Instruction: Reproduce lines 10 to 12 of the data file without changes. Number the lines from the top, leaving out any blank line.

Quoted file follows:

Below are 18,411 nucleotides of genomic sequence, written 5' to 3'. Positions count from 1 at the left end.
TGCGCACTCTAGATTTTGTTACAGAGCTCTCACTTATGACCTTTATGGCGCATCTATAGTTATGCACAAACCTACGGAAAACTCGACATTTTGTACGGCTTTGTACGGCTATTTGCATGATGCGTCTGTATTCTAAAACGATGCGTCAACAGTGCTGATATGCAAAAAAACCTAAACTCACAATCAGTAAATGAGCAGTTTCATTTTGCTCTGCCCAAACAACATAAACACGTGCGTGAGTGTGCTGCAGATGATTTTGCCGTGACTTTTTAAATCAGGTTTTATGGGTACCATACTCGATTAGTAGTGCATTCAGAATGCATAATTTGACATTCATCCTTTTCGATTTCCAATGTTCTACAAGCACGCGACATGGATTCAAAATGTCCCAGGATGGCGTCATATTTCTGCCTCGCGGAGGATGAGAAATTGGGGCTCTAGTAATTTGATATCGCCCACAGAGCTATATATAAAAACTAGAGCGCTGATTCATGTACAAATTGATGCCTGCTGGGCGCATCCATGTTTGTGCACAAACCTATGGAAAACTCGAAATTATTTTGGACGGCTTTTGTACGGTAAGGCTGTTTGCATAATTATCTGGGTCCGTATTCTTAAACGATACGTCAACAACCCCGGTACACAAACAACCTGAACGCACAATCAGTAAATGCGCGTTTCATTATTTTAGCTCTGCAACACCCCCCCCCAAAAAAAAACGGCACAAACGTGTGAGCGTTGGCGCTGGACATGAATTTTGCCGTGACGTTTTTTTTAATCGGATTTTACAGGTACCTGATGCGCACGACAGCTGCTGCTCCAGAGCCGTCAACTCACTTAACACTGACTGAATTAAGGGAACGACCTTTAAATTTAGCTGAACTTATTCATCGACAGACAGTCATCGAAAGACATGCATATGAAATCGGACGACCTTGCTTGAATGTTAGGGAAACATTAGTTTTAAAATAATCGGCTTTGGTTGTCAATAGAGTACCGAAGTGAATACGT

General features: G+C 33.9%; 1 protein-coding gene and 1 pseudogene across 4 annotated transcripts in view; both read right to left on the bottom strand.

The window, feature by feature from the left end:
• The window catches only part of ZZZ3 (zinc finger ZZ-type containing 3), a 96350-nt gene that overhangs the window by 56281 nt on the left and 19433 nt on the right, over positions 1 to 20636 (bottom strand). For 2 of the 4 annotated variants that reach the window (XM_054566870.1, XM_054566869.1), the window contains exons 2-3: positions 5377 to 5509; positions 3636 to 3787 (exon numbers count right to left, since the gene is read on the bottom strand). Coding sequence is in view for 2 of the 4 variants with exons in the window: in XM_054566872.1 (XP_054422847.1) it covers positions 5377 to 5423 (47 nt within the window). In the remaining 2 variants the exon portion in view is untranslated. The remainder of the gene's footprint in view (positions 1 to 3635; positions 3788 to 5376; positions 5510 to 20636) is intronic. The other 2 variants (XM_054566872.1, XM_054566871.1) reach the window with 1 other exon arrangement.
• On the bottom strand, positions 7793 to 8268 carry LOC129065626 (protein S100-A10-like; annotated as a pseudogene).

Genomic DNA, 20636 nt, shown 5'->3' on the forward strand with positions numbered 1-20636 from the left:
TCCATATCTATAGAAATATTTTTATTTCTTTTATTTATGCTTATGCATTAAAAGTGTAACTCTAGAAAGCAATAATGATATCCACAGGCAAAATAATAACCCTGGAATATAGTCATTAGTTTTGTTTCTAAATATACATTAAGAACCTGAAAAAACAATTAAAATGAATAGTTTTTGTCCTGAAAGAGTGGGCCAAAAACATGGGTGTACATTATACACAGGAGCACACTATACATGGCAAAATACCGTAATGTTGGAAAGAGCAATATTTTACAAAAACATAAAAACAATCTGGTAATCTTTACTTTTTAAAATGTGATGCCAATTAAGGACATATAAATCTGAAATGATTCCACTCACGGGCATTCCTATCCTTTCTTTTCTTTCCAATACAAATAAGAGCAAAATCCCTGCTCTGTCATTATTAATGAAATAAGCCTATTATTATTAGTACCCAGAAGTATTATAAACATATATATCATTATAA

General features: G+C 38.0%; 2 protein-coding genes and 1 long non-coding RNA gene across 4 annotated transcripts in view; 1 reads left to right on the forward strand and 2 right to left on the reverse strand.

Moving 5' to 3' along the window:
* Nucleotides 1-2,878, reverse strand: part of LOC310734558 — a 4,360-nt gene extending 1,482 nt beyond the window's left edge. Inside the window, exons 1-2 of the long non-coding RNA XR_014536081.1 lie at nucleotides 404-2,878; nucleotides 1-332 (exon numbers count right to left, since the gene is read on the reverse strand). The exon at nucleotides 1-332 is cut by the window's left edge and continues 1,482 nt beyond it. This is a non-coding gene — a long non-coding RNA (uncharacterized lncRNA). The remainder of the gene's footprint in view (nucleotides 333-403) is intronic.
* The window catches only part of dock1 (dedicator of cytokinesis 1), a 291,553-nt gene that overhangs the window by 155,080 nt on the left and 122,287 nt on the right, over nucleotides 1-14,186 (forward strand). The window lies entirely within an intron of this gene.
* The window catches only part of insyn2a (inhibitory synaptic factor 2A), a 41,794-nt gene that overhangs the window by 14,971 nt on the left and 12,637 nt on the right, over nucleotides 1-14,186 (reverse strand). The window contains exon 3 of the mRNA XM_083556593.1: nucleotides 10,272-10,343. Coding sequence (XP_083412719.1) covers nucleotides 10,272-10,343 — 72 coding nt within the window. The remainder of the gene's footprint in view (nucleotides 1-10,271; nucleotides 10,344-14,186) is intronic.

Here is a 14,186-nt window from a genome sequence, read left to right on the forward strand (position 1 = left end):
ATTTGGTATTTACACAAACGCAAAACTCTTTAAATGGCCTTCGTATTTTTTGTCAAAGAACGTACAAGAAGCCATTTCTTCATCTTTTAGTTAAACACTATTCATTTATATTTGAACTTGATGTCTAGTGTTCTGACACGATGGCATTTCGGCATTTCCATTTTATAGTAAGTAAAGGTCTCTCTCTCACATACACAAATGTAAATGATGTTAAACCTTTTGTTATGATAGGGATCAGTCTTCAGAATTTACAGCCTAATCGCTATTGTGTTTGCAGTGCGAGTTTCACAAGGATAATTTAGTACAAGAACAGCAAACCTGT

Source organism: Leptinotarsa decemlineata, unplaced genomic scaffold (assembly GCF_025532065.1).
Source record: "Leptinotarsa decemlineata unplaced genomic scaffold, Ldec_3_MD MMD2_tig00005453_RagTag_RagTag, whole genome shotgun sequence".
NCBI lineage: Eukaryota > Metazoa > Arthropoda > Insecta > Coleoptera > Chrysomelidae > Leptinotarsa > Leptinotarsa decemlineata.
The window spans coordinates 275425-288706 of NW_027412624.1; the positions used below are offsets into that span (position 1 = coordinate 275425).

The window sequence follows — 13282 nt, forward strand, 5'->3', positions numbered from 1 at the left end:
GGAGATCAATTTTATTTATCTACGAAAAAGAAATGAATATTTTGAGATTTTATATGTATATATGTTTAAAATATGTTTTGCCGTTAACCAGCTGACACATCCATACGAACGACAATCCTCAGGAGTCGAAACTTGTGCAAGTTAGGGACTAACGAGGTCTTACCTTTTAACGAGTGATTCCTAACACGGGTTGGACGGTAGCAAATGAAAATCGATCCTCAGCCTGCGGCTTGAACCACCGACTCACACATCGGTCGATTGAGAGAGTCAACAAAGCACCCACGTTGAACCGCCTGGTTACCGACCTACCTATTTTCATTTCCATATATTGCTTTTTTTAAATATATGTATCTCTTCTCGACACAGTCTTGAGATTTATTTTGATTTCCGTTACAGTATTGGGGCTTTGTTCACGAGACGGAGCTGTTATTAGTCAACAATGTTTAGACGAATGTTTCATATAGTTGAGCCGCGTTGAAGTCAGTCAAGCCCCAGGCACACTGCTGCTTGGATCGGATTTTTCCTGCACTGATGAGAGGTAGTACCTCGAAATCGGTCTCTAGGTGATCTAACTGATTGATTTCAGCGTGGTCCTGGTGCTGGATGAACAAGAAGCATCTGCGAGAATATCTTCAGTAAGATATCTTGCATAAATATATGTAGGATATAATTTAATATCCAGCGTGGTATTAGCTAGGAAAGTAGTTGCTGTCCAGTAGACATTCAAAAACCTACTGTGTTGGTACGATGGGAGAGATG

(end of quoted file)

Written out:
Moving 5' to 3' along the window:
* Nucleotides 1-2,878, reverse strand: part of LOC310734558 — a 4,360-nt gene extending 1,482 nt beyond the window's left edge. Inside the window, exons 1-2 of the long non-coding RNA XR_014536081.1 lie at nucleotides 404-2,878; nucleotides 1-332 (exon numbers count right to left, since the gene is read on the reverse strand). The exon at nucleotides 1-332 is cut by the window's left edge and continues 1,482 nt beyond it. This is a non-coding gene — a long non-coding RNA (uncharacterized lncRNA). The remainder of the gene's footprint in view (nucleotides 333-403) is intronic.
* The window catches only part of dock1 (dedicator of cytokinesis 1), a 291,553-nt gene that overhangs the window by 155,080 nt on the left and 122,287 nt on the right, over nucleotides 1-14,186 (forward strand). The window lies entirely within an intron of this gene.